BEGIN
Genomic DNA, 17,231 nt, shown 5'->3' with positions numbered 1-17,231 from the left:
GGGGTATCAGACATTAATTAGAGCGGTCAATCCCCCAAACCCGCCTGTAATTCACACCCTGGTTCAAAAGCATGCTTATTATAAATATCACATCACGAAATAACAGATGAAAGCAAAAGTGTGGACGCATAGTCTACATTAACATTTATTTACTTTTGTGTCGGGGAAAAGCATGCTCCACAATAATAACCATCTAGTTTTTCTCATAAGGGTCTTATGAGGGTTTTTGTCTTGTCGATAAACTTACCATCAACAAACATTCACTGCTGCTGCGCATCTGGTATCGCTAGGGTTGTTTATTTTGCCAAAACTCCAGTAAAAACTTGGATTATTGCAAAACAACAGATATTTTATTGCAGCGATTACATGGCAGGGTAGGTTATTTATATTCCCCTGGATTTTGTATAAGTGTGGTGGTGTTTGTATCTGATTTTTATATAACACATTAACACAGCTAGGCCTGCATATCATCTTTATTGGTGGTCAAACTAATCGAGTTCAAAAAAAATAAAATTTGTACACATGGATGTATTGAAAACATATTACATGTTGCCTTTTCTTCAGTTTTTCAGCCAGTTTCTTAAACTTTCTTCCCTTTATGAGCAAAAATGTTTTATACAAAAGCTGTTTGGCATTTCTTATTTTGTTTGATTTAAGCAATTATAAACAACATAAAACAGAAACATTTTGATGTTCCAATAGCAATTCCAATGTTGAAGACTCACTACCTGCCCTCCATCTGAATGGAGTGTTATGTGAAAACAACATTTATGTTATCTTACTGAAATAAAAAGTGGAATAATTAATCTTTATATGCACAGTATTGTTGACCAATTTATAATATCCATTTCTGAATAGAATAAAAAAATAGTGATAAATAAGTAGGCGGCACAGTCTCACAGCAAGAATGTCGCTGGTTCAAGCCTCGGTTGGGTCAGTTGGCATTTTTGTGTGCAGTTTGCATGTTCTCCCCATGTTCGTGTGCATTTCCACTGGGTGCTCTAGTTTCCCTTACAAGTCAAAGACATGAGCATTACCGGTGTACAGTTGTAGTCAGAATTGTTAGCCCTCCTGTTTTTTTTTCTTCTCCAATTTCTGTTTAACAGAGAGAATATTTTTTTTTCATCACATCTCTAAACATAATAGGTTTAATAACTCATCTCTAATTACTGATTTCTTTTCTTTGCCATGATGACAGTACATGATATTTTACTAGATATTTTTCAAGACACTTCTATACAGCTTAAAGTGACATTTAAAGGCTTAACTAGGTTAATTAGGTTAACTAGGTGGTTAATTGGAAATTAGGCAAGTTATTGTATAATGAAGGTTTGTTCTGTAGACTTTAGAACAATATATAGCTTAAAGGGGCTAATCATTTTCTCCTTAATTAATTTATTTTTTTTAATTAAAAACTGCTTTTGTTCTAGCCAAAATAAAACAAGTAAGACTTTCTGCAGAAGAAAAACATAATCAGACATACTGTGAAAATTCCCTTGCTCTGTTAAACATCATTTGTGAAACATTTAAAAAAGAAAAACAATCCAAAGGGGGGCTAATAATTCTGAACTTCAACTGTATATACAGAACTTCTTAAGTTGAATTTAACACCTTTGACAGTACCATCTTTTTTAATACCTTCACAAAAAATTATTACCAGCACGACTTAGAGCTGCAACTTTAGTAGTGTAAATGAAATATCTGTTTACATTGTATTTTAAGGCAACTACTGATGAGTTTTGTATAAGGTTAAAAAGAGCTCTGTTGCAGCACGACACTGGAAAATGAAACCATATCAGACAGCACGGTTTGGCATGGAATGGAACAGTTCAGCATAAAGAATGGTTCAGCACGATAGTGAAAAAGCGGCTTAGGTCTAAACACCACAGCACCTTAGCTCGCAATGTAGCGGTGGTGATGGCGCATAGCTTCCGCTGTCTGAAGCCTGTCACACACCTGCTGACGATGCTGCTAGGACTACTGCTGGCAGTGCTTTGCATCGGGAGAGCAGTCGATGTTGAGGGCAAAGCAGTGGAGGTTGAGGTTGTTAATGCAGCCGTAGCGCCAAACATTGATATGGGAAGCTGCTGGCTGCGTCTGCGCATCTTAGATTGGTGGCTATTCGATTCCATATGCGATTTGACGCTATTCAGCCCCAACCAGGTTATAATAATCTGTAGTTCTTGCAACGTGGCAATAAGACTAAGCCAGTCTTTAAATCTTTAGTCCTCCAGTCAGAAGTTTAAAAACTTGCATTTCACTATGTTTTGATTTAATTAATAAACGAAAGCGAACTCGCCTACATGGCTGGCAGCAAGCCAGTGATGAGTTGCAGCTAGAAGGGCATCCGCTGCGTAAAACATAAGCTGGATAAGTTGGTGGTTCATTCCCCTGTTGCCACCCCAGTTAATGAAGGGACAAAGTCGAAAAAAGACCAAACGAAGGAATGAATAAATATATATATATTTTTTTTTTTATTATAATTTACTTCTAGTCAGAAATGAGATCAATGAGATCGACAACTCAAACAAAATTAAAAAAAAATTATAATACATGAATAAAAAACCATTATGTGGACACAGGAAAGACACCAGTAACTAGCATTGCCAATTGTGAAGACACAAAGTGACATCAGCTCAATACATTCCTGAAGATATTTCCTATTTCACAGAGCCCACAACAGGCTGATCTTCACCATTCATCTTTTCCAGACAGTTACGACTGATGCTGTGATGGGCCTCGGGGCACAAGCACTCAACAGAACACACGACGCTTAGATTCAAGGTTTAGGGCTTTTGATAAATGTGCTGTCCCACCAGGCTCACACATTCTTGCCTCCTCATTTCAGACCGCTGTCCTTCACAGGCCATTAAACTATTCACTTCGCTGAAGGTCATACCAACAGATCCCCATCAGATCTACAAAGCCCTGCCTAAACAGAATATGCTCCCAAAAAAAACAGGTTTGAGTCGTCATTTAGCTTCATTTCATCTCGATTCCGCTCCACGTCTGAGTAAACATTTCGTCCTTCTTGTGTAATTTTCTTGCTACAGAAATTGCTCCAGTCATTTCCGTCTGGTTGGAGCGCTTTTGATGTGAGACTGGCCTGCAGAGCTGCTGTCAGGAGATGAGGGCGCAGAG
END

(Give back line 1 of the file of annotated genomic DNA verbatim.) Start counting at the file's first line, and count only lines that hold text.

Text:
Genomic DNA, 17,231 nt, shown 5'->3' with positions numbered 1-17,231 from the left: